Tory Burch staying put at Savitt’s 11 West 19th Street

Women’s fashion label renewing 130K sf

From left: Savitt Partners Bob Savitt and Tory Burch with 11 West 19th Street
From left: Savitt Partners Bob Savitt and Tory Burch with 11 West 19th Street (Getty, Google Maps)

If the shoe fits, keep leasing it.

Women’s fashion designer Tory Burch is enjoying the fit at Savitt Partners’ 11 West 19th Street, renewing its 130,000-square-foot space for 13 years, the Commercial Observer reported. The asking rent at the Flatiron District headquarters was $72 per square foot.

Tory Burch has called the top five floors of the 11-story building its headquarters for more than a decade. Savitt’s Brian Neugeboren expressed optimism about the message the lease sends about the future of in-person work for the company, as well as the partial conversion by the building’s only other tenant, Capital One, to a direct lease.

Neugeboren and Bob Savitt represented the landlord in house. Mark Mandell of Cushman & Wakefield and Jeff Binswanger of Binswanger International represented the fashion designer.

The fashion label, best known for its preppy-influenced accessory collections, was founded in 2004. In addition to its office headquarters, the company also has three retail locations in Manhattan, including one at Hudson Yards.

The company’s flagship in Manhattan is located at 151 Mercer Street in Soho and has been the site of numerous lawsuits regarding property damage related to construction. Tory Burch was sued over work at the site in both 2015 and 2016.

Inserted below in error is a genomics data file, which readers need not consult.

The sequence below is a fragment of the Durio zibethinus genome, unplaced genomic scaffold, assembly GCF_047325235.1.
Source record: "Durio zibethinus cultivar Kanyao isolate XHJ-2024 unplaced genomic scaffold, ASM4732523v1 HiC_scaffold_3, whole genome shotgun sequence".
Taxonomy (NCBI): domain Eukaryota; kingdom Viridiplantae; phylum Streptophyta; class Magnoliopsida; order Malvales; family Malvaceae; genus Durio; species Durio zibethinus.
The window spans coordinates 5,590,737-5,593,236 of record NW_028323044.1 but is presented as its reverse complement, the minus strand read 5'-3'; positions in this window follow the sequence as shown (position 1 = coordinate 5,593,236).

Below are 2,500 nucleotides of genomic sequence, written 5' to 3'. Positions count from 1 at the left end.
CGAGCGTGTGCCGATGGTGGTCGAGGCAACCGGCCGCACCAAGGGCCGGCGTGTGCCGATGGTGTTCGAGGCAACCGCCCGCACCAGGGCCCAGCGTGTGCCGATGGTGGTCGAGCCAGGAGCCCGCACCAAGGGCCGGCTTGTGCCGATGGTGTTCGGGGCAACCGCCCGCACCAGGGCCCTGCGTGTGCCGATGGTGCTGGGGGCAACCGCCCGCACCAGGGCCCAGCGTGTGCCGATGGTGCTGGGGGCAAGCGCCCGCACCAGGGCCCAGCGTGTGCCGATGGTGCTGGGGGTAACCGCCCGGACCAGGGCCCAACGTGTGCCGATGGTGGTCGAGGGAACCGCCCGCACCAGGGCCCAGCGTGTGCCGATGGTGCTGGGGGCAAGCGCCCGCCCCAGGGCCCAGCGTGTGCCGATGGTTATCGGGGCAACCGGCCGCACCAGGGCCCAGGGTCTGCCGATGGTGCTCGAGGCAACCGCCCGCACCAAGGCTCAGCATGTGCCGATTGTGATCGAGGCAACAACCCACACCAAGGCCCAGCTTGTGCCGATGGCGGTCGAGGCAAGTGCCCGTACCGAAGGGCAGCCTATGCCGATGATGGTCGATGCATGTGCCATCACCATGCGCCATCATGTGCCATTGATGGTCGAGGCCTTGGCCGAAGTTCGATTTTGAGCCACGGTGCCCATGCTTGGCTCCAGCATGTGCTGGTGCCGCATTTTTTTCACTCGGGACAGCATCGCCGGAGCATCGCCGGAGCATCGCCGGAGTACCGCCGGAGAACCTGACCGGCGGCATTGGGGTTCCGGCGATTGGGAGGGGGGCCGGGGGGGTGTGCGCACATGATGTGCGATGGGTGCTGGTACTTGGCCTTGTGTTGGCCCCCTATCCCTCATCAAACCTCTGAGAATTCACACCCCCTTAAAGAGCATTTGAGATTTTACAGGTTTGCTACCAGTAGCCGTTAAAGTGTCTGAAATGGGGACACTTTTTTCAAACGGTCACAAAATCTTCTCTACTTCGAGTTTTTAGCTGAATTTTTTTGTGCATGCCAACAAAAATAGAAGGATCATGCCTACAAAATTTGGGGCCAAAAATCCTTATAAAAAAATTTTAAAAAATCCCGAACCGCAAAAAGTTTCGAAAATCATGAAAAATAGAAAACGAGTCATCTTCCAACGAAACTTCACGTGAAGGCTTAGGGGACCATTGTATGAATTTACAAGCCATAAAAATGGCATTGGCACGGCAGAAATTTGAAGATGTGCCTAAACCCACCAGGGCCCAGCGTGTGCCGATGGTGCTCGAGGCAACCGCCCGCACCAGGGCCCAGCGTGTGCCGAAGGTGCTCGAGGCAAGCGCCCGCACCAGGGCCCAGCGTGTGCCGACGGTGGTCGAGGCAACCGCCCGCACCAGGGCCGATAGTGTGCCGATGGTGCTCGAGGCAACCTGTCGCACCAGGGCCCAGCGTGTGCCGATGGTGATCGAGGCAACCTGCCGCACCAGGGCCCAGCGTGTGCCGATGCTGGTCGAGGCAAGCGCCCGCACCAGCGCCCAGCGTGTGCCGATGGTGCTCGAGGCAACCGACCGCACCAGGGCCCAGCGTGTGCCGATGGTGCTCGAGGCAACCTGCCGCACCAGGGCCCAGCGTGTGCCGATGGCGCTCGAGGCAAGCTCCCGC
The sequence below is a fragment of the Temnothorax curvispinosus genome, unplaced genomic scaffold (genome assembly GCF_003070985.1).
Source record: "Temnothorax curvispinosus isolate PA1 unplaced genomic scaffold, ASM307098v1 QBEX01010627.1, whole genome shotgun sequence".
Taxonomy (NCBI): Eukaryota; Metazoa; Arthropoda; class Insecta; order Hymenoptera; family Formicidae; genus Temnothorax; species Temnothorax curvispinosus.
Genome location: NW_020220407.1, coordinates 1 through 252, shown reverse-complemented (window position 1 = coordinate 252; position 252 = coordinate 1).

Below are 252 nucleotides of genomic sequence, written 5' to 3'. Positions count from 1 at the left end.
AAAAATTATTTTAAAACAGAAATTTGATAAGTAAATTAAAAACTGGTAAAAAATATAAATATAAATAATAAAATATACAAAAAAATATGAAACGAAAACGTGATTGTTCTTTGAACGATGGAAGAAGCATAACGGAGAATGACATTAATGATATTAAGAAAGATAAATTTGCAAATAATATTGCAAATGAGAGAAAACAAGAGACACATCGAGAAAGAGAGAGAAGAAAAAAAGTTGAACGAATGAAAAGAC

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The beleaguered Manhattan office market has enjoyed spots of optimism in the past week as several major lease renewals unfolded, suggesting that not every company is ready to embrace a permanent work-from-home scenario.

Public relations giant Edelman recently renewed its 173,000-square-foot office space at Jack Resnick & Sons’ 250 Hudson Street. Financial terms of the renewal were not disclosed, but the lease is for 15 years.

Still, two renewals spanning slightly more than 300,000 square feet aren’t the final say on the fate of Manhattan’s office market. Office occupancy has stubbornly remained around 40 percent and major tech companies have pulled back on growth plans in the city.

Leasing volume in the borough dropped 3.9 percent to about 7.3 million square feet in the second quarter, according to Colliers. The vacancy rate for the quarter was 17.2 percent, down from the previous quarter but up year over year.

Holden Walter-Warner